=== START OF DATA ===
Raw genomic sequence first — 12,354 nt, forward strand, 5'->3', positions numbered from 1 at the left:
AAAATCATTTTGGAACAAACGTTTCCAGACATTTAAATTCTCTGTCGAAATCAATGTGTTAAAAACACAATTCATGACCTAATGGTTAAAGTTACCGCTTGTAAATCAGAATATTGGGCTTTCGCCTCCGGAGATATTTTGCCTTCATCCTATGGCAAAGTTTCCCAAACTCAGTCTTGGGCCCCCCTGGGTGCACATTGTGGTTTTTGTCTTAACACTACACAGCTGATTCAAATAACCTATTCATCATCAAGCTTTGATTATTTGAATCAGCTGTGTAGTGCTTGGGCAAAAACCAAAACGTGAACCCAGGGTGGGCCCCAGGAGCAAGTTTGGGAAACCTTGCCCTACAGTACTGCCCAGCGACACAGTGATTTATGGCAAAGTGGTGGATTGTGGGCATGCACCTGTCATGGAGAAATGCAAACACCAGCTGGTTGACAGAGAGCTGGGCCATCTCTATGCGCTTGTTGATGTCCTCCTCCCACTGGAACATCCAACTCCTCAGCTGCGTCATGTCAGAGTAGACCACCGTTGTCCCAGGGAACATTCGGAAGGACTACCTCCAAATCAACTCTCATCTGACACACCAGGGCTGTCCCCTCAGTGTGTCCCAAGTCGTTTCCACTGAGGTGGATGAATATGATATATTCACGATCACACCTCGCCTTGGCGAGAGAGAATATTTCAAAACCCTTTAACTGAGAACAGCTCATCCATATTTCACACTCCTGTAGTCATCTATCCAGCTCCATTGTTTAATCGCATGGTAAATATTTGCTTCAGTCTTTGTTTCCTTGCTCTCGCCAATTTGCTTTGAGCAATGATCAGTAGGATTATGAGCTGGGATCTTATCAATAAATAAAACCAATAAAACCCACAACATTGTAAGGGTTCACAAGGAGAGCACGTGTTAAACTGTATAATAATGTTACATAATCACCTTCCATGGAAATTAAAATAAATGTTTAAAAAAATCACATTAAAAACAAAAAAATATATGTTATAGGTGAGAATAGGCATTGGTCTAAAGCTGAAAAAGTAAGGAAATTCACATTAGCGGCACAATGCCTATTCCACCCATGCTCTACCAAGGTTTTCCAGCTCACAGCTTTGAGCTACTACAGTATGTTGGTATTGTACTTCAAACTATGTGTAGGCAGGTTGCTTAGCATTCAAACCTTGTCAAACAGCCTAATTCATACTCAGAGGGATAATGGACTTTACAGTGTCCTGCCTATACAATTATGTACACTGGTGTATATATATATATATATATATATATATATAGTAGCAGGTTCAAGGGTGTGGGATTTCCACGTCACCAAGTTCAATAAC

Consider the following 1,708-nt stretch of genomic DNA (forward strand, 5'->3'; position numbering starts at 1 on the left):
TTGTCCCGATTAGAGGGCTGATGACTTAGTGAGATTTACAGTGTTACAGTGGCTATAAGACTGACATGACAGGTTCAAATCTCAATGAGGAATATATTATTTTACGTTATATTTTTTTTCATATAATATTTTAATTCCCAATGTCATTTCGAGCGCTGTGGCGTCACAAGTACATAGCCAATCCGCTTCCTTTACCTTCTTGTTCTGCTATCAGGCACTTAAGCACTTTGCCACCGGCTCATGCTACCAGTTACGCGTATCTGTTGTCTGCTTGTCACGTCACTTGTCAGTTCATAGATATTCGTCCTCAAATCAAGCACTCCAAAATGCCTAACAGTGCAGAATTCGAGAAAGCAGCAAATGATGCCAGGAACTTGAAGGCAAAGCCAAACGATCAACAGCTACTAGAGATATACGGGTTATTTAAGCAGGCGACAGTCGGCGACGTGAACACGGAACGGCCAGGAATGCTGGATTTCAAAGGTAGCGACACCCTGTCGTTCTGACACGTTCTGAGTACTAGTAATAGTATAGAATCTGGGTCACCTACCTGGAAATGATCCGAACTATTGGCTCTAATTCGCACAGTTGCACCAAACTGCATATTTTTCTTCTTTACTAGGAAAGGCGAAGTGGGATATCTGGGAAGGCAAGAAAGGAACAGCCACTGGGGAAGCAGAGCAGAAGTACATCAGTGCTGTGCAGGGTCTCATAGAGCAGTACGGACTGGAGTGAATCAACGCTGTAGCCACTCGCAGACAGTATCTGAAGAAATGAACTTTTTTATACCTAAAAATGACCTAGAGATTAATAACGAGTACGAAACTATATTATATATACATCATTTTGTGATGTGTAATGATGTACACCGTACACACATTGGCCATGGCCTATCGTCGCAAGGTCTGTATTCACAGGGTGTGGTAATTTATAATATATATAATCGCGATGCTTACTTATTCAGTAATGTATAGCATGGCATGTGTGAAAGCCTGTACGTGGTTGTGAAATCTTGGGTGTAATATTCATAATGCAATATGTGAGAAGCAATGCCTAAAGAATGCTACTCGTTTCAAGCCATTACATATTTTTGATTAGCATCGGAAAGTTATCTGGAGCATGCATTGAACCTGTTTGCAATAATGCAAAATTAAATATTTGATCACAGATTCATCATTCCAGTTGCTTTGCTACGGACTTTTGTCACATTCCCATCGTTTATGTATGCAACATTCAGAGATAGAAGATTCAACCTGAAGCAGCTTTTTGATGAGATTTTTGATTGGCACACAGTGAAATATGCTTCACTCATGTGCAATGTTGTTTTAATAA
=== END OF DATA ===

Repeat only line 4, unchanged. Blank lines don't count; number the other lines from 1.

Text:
TTGTCCCGATTAGAGGGCTGATGACTTAGTGAGATTTACAGTGTTACAGTGGCTATAAGACTGACATGACAGGTTCAAATCTCAATGAGGAATATATTATTTTACGTTATATTTTTTTTCATATAATATTTTAATTCCCAATGTCATTTCGAGCGCTGTGGCGTCACAAGTACATAGCCAATCCGCTTCCTTTACCTTCTTGTTCTGCTATCAGGCACTTAAGCACTTTGCCACCGGCTCATGCTACCAGTTACGCGTATCTGTTGTCTGCTTGTCACGTCACTTGTCAGTTCATAGATATTCGTCCTCAAATCAAGCACTCCAAAATGCCTAACAGTGCAGAATTCGAGAAAGCAGCAAATGATGCCAGGAACTTGAAGGCAAAGCCAAACGATCAACAGCTACTAGAGATATACGGGTTATTTAAGCAGGCGACAGTCGGCGACGTGAACACGGAACGGCCAGGAATGCTGGATTTCAAAGGTAGCGACACCCTGTCGTTCTGACACGTTCTGAGTACTAGTAATAGTATAGAATCTGGGTCACCTACCTGGAAATGATCCGAACTATTGGCTCTAATTCGCACAGTTGCACCAAACTGCATATTTTTCTTCTTTACTAGGAAAGGCGAAGTGGGATATCTGGGAAGGCAAGAAAGGAACAGCCACTGGGGAAGCAGAGCAGAAGTACATCAGTGCTGTGCAGGGTCTCATAGAGCAGTACGGACTGGAGTGAATCAACGCTGTAGCCACTCGCAGACAGTATCTGAAGAAATGAACTTTTTTATACCTAAAAATGACCTAGAGATTAATAACGAGTACGAAACTATATTATATATACATCATTTTGTGATGTGTAATGATGTACACCGTACACACATTGGCCATGGCCTATCGTCGCAAGGTCTGTATTCACAGGGTGTGGTAATTTATAATATATATAATCGCGATGCTTACTTATTCAGTAATGTATAGCATGGCATGTGTGAAAGCCTGTACGTGGTTGTGAAATCTTGGGTGTAATATTCATAATGCAATATGTGAGAAGCAATGCCTAAAGAATGCTACTCGTTTCAAGCCATTACATATTTTTGATTAGCATCGGAAAGTTATCTGGAGCATGCATTGAACCTGTTTGCAATAATGCAAAATTAAATATTTGATCACAGATTCATCATTCCAGTTGCTTTGCTACGGACTTTTGTCACATTCCCATCGTTTATGTATGCAACATTCAGAGATAGAAGATTCAACCTGAAGCAGCTTTTTGATGAGATTTTTGATTGGCACACAGTGAAATATGCTTCACTCATGTGCAATGTTGTTTTAATAA